I don't like putting attractions in region pages, because they're unlikely to be found there. I still think the correct solution is to nuke the Obihiros and just make it very clear if something is not in town. Jpatokal 11:12, 4 August 2007 (EDT)
Yes, I'd forgotten that Tokachi was a sub-prefecture. So, I rephrase my question. How do people feel about leaving the name of the town in the addresses until the attractions/accommodation in the outer towns/villages are transfered to the their appropriate articles? This would be a temporary solution only, and made clear that it is as such. WindHorse 12:04, 4 August 2007 (EDT)
I am no longer developing this article so I have deleted my earlier comments. -- Kleinzach 05:14, 11 October 2007 (EDT)
Once again I am deleting my own comments (nobody else's). Jpatokal should not revert them. They were not contributions to WikiTravel for publication. They were comments. -- Kleinzach 06:39, 12 October 2007 (EDT)
I don't quite think you quite understand this Creative Commons thing. You agreed to license your comments under CC when you hit the "Save page" link, so they can be published by Wikitravel, the New York Times, Myanmar's military junta, child molesters and, yes, even little old me, whether you like it or not. We usually respect a user's wishes out of common courtesy, but a one-sided discussion without your side sounds rather strange, so I'm not going to agree to deleting it. Jpatokal 11:40, 12 October 2007 (EDT)
Thank you, Jpatokal, for not pretending to respect common courtesy! Actually the Creative Commons 'thing' applies to article pages, not to talk ones - even if sites like these are badly set up and don't distinguish properly between between kinds of pages. Creative Commons shouldn't be used to deny users the right to edit their comments - or on occasion to delete them (which is form of editing).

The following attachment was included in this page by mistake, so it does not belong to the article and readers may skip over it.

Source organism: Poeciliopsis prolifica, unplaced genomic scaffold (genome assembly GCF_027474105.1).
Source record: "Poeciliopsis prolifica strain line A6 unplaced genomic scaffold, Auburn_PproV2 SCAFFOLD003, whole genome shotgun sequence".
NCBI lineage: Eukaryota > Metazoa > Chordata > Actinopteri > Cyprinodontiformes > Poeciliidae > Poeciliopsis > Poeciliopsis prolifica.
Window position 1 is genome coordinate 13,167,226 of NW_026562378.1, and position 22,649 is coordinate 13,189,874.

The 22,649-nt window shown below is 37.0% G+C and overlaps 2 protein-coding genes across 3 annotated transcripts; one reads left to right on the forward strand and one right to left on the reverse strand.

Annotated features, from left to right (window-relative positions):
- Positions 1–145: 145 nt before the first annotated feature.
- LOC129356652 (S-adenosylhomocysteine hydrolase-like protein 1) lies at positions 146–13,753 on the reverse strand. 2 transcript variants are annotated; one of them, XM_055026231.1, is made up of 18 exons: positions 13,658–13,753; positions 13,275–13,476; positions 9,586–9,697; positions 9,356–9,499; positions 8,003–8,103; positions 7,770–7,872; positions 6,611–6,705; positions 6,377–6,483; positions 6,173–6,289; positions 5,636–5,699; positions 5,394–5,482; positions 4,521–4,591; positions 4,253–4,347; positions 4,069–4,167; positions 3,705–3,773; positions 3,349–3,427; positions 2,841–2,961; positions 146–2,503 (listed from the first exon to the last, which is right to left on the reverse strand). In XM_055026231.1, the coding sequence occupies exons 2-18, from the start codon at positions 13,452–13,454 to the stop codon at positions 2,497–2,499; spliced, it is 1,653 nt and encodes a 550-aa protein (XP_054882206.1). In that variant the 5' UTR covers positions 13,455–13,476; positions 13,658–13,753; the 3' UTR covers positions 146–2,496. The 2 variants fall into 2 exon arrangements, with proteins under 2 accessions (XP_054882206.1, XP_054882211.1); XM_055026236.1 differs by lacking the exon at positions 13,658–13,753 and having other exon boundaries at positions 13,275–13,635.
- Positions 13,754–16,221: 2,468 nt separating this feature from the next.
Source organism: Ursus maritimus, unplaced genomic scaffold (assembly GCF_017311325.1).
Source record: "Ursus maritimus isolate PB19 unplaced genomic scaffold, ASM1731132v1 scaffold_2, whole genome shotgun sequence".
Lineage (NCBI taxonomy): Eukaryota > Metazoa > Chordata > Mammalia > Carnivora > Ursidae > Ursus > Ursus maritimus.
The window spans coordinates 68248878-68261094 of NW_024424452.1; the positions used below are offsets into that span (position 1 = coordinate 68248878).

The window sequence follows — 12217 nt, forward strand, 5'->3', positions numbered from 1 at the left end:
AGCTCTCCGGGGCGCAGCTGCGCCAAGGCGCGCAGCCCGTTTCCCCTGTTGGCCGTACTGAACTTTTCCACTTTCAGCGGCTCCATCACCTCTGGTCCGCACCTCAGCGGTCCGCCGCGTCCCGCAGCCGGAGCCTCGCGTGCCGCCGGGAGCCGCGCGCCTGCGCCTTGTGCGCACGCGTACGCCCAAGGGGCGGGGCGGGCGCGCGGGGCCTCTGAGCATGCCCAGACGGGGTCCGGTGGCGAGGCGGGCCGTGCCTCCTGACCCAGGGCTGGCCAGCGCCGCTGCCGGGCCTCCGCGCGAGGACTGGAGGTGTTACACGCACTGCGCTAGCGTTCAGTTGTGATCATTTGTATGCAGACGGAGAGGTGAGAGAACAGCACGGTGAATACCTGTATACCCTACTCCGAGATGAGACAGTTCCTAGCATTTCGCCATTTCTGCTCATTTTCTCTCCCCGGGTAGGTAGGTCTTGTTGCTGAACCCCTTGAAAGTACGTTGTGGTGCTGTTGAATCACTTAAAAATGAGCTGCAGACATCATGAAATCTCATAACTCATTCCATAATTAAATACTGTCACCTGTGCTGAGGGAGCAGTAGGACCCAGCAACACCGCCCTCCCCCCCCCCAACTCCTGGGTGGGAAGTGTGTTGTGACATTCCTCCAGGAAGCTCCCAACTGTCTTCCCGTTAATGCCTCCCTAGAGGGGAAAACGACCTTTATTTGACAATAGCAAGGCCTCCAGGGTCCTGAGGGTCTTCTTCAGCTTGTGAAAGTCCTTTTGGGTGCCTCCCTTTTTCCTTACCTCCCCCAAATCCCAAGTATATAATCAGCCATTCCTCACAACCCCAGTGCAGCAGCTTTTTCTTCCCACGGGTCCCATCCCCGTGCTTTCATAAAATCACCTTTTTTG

Since I'm quitting WikiTravel and you're determined to haunt this page (and the rest of WikiTravel) like an evil incubus, there is little point in my re-removing my comments, however let me remind you: I have not given you, Jpatokal, or anybody else on WikiTravel, permission to reproduce any of my written work for commercial purposes -- Kleinzach 09:14, 15 October 2007 (EDT)
You're welcome. When you hit the Edit button on any page, article or talk, you were told in no uncertain terms that "All contributions to Wikitravel must be licensed under the Creative Commons Attribution-ShareAlike 1.0" and "If you do not want your work to be re-used on other web sites and modified by other users please do not submit!". So, yes, you have given that permission, and as you appear to have a history of thousands of edits on Wikipedia (whose content can also be used commercially), I'm a little surprised you're even claiming something to the contrary.
Incidentally, being called an "evil incubus" is kinda neat, but "servile spine-waddling trull with your tattle-footed bizzardry" still gets the top spot in my all-time top list of insults. Jpatokal 11:48, 15 October 2007 (EDT)